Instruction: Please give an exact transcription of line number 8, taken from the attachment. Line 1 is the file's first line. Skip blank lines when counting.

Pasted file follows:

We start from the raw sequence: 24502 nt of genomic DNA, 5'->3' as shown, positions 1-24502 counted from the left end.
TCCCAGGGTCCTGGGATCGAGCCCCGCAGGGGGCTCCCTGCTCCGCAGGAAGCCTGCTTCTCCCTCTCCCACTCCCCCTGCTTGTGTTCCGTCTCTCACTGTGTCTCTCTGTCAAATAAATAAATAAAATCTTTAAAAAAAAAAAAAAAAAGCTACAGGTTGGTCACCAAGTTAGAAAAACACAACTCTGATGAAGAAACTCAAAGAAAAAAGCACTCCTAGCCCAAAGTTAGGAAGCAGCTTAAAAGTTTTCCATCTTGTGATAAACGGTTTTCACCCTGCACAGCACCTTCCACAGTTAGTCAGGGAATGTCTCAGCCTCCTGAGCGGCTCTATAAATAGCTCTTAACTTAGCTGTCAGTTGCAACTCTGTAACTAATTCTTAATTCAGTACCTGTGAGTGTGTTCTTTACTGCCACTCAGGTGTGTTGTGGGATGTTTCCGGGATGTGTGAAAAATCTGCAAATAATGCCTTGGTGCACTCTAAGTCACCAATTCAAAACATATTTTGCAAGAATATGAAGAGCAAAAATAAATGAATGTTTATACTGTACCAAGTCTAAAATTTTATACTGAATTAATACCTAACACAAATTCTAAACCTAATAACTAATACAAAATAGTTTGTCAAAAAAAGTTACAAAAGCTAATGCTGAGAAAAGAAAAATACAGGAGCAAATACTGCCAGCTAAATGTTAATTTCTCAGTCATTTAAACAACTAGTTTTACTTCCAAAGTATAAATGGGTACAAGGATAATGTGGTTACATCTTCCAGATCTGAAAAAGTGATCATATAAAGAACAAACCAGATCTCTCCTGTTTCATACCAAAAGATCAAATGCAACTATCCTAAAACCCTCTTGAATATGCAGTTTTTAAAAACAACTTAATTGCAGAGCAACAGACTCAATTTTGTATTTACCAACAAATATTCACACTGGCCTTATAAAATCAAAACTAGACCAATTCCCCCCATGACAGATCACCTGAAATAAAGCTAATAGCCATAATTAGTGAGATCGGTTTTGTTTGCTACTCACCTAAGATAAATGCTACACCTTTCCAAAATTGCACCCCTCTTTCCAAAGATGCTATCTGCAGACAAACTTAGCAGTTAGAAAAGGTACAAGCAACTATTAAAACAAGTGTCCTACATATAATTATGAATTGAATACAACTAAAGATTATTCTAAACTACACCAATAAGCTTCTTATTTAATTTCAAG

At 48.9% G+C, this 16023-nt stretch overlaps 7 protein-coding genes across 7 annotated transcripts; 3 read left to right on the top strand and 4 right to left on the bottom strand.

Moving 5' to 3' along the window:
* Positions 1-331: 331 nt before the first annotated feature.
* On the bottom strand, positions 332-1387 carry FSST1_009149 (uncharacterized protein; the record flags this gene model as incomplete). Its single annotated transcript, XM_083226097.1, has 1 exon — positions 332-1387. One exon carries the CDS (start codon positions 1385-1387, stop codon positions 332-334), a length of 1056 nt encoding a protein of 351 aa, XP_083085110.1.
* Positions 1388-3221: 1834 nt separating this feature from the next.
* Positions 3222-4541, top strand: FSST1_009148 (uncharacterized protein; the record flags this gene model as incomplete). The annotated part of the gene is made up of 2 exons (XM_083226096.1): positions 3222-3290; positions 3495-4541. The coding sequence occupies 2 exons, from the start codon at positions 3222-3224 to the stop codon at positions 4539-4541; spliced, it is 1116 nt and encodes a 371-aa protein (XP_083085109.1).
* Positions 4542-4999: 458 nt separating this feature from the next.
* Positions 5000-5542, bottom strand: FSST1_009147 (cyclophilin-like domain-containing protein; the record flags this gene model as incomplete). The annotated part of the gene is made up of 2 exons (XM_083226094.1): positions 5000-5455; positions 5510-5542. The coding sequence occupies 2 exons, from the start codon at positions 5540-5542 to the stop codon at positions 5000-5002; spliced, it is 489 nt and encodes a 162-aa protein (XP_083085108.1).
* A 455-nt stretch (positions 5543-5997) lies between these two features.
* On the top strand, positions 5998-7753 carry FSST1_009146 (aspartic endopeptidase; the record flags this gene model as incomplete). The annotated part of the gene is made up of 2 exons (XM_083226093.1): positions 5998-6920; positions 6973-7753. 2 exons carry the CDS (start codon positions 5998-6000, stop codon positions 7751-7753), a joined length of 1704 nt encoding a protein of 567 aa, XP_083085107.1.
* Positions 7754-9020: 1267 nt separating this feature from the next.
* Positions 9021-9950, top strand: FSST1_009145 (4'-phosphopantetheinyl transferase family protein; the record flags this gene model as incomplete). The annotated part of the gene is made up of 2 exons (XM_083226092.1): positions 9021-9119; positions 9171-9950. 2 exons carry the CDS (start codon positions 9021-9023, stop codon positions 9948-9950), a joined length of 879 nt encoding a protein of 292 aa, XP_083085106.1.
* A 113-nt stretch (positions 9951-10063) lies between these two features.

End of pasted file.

* Positions 3222-4541, top strand: FSST1_009148 (uncharacterized protein; the record flags this gene model as incomplete). The annotated part of the gene is made up of 2 exons (XM_083226096.1): positions 3222-3290; positions 3495-4541. The coding sequence occupies 2 exons, from the start codon at positions 3222-3224 to the stop codon at positions 4539-4541; spliced, it is 1116 nt and encodes a 371-aa protein (XP_083085109.1).